Felt (a type of thick fabric, usually made from wool. You can buy it in small squares and is good for hand-applique work as it doesn’t fray).
Larger shearing scissors for cutting out large pieces of fabric.
Ruler/measuring tape (seamstress measuring tape, not the type you use in wood-work).
Interfacing (to place behind fabric to stiffen it for embroidery).
Aida (this is a special type of fabric with a grid shape to it, with large holes for doing cross-stitch/tapestry).

For knitting, she just needs wool, knitting needles and a pattern. But, you use different sized needles and different weight wool for different projects, so unless you know exactly what she has in mind I’d just stick to a wee sewing/embroidery pack.

Hope this helps
Stephanie :o)

7 Lisa K. July 30, 2010 at 12:33 am

This site has many free iris folding templates, including animals, shapes, an alphabet and numbers.

http://www.iris-folding.com/freepatterns.html

8 Katy July 30, 2010 at 5:06 am

It’s always nice to receive things as gifts that you might not be able to justify spending the money on yourself. If you want to get things which are just a little bit nicer than the cheapest ones available, my suggestions are:

A nice pair of thread scissors (or thread snips or folding scissors), a needle case (anything tublar with a stopper would work, or a little fabric book to pin them into), possibly a thimble (you may need to get her to try them on for size), and a retracting tape measure or one with a little popper to keep it rolled up.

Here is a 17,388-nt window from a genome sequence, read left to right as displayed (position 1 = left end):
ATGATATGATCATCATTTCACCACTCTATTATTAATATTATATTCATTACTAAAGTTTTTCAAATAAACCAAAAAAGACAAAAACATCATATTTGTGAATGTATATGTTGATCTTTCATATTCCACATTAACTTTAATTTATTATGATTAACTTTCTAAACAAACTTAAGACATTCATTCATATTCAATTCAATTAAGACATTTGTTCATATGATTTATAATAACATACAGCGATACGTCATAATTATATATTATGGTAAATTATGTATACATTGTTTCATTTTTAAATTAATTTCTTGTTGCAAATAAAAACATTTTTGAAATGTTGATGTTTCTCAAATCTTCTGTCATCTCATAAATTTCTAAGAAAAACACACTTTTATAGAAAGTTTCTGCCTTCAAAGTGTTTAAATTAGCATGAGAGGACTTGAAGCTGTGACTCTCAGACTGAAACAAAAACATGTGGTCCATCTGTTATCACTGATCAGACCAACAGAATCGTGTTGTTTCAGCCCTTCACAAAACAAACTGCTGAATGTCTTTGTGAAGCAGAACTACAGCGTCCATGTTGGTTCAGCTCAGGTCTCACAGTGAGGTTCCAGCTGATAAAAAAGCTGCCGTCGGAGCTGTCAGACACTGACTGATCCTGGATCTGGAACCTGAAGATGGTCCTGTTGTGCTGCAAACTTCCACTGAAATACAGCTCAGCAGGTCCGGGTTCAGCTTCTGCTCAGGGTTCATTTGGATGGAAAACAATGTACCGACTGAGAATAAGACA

Add a nice tin or bag and you’ve got the beginning of a sewing kit that will last longer than the trip.

9 Jane July 30, 2010 at 6:37 am

What kind of crafts does your girlfriend like to do?

If you’re living in Seoul, you can for sure find needlepoint/cross stitch supplies and kits, but it’s going to be a project. The best solution would probably be to show a Korean-speaking coworker a picture of cross-stitch, explain that it’s for your girlfriend, and ask if they could help you find a store. They’re definitely around, but you kind of have to stumble onto them.

There’s also a knitting supply store near the north end of Insa-dong, which sells lots of North American made yarns.

Of course, the option with the best selection (which might be a bit overwhelming for your girlfriend) is to take your girlfriend to Dongdaemun market. This page put together by the Seoul Stitch’N'Bitch group should help you track most things down.

10 dr lola July 30, 2010 at 1:06 pm

I put together a travel craft kit that fits inside a small metal box and is useful for many types of travel projects:
- small assortment of needles
- small folding scissors
- safety pins in assorted sizes
- tape measure
- round headed pins
- 2 wood spring clothespins
- travel sewing kit (hotels give these away)

When travelling, space is usually at a premium and this kit fits in a corner nicely and it goes through airport security with no problems

11 Lori July 30, 2010 at 2:32 pm

Re: travel crafting: If the travelling girlfriend is a knitter I can’t recommend the Knit Kit enough. It’s like a swiss army knife for knitters and it’s TSA approved for hand luggage (I believe). it has a built in tape measure, fold away scissors, stitch markers, stitch counter, point protectors, and an integrated cutter so you don’t need to pull out the scissors to cut your yarn.

I would also suggest a nice Journal to keep notes on where fabric (etc) was purchased & to make notes on project ideas or inspirations.

12 Catherine August 6, 2010 at 2:25 pm

I am just so impressed at how thoughtful he is! Awwwww.